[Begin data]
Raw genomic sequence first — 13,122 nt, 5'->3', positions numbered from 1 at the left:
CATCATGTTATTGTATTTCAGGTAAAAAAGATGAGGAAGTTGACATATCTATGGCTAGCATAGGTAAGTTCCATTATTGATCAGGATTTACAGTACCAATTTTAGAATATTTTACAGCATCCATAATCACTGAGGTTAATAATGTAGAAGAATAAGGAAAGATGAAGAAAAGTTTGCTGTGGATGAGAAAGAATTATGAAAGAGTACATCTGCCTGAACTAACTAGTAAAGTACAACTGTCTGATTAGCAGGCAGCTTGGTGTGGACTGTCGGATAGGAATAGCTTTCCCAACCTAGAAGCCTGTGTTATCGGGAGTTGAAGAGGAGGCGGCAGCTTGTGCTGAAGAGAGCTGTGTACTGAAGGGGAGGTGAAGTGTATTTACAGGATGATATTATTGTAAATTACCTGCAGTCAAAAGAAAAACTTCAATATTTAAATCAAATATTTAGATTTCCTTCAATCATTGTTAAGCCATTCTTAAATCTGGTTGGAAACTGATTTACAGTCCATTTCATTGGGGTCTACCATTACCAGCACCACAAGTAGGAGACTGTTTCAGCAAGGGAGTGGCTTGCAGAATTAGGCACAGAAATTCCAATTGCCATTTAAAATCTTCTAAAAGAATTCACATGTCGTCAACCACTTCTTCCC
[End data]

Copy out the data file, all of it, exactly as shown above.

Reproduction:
Raw genomic sequence first — 13,122 nt, 5'->3', positions numbered from 1 at the left:
CATCATGTTATTGTATTTCAGGTAAAAAAGATGAGGAAGTTGACATATCTATGGCTAGCATAGGTAAGTTCCATTATTGATCAGGATTTACAGTACCAATTTTAGAATATTTTACAGCATCCATAATCACTGAGGTTAATAATGTAGAAGAATAAGGAAAGATGAAGAAAAGTTTGCTGTGGATGAGAAAGAATTATGAAAGAGTACATCTGCCTGAACTAACTAGTAAAGTACAACTGTCTGATTAGCAGGCAGCTTGGTGTGGACTGTCGGATAGGAATAGCTTTCCCAACCTAGAAGCCTGTGTTATCGGGAGTTGAAGAGGAGGCGGCAGCTTGTGCTGAAGAGAGCTGTGTACTGAAGGGGAGGTGAAGTGTATTTACAGGATGATATTATTGTAAATTACCTGCAGTCAAAAGAAAAACTTCAATATTTAAATCAAATATTTAGATTTCCTTCAATCATTGTTAAGCCATTCTTAAATCTGGTTGGAAACTGATTTACAGTCCATTTCATTGGGGTCTACCATTACCAGCACCACAAGTAGGAGACTGTTTCAGCAAGGGAGTGGCTTGCAGAATTAGGCACAGAAATTCCAATTGCCATTTAAAATCTTCTAAAAGAATTCACATGTCGTCAACCACTTCTTCCC